Big Data: The Universal Cure

Jul 8, 2014  |  By Accepted Protege  |  

According to, big data companies are no longer dealing with just marketers in the use of their consumption level data. Large strides are now being made into the medical and healthcare field to create personalized treatment plans based on buying patterns. The data is then being further analyzed to create in-depth predictive models to give patients a “risk score” based on their likelihood of contracting specific ailments.

For instance, using this method doctors can track whether a patient has stayed up to date on their prescription refills or their frequency of purchase of harmful products such as cigarettes and be able to format fairly accurate assessments of what their patient’s future health will look like and how to best prepare for it.

While some may view this movement as a technological and medical triumph, it also brings up a very interesting ethical issue regarding the doctor-patient relationship. Some patients have already voiced their opinions of general discomfort about their doctor knowing more about them than they know about themselves. But while some may resist this movement, hospitals will only continue to push for its implementation. Under Obamacare, hospital pay is becoming more closely linked with their quality of care as oppose to the amount of patients they receive. For example, a hospital with less visits from the same patient due to effective care would receive bonus rewards while hospitals that see a greater quantity of patients whom are constantly readmitted to their facility due to their health issues persisting would be levied fines. Basically, better care is valued higher than frequent care. For this reason, hospitals are keen to implement any strategy that aids them in providing more effective and efficient care for their patients.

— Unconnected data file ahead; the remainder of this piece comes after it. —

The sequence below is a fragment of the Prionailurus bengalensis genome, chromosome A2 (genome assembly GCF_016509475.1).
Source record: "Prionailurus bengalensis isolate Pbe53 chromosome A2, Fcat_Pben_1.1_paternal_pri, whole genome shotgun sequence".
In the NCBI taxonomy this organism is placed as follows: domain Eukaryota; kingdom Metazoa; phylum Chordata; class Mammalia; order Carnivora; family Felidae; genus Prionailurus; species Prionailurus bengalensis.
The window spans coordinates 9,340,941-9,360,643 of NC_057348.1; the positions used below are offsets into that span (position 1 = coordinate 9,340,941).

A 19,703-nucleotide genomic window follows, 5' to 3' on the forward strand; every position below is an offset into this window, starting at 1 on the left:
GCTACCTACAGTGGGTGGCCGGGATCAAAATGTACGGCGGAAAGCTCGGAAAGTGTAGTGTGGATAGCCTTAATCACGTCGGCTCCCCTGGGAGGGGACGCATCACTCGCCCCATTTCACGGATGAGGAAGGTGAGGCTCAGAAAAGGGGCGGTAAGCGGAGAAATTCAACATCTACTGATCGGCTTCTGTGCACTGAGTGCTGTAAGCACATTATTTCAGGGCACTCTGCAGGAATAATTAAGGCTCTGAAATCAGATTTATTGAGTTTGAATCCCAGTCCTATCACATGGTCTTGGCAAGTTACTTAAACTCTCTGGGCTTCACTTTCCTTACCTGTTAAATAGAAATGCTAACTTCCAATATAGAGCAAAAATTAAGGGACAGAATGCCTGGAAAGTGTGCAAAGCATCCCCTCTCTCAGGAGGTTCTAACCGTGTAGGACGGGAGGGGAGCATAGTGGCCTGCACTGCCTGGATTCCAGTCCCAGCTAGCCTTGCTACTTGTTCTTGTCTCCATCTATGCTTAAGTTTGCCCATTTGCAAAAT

The issue of big data usage for medically preventative measures is still in its early stages and will continue to be developed. Regardless of where it ends up going, it poses a very interesting topic of debate on whether personal privacy can or should be foregone for our own protection, even if we don’t want it.

Isaac Maltzer

Digital AP

Mood: Tentative


All Blogs